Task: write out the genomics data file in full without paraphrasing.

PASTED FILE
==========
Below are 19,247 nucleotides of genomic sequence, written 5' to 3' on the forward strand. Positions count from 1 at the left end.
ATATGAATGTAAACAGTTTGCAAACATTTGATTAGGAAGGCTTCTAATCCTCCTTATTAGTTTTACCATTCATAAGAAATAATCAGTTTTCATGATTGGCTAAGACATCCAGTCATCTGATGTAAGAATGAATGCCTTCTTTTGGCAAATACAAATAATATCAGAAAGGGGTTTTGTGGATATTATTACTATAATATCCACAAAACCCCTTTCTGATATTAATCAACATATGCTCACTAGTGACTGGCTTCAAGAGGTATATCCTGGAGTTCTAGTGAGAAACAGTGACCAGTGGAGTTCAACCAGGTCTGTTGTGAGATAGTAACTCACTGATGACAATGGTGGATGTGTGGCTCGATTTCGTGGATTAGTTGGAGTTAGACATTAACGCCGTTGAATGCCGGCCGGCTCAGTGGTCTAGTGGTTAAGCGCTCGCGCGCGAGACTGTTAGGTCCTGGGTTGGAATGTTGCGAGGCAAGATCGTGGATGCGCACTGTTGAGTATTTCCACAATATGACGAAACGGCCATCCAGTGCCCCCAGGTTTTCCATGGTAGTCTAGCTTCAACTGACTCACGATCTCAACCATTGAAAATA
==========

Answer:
Below are 19,247 nucleotides of genomic sequence, written 5' to 3' on the forward strand. Positions count from 1 at the left end.
ATATGAATGTAAACAGTTTGCAAACATTTGATTAGGAAGGCTTCTAATCCTCCTTATTAGTTTTACCATTCATAAGAAATAATCAGTTTTCATGATTGGCTAAGACATCCAGTCATCTGATGTAAGAATGAATGCCTTCTTTTGGCAAATACAAATAATATCAGAAAGGGGTTTTGTGGATATTATTACTATAATATCCACAAAACCCCTTTCTGATATTAATCAACATATGCTCACTAGTGACTGGCTTCAAGAGGTATATCCTGGAGTTCTAGTGAGAAACAGTGACCAGTGGAGTTCAACCAGGTCTGTTGTGAGATAGTAACTCACTGATGACAATGGTGGATGTGTGGCTCGATTTCGTGGATTAGTTGGAGTTAGACATTAACGCCGTTGAATGCCGGCCGGCTCAGTGGTCTAGTGGTTAAGCGCTCGCGCGCGAGACTGTTAGGTCCTGGGTTGGAATGTTGCGAGGCAAGATCGTGGATGCGCACTGTTGAGTATTTCCACAATATGACGAAACGGCCATCCAGTGCCCCCAGGTTTTCCATGGTAGTCTAGCTTCAACTGACTCACGATCTCAACCATTGAAAATA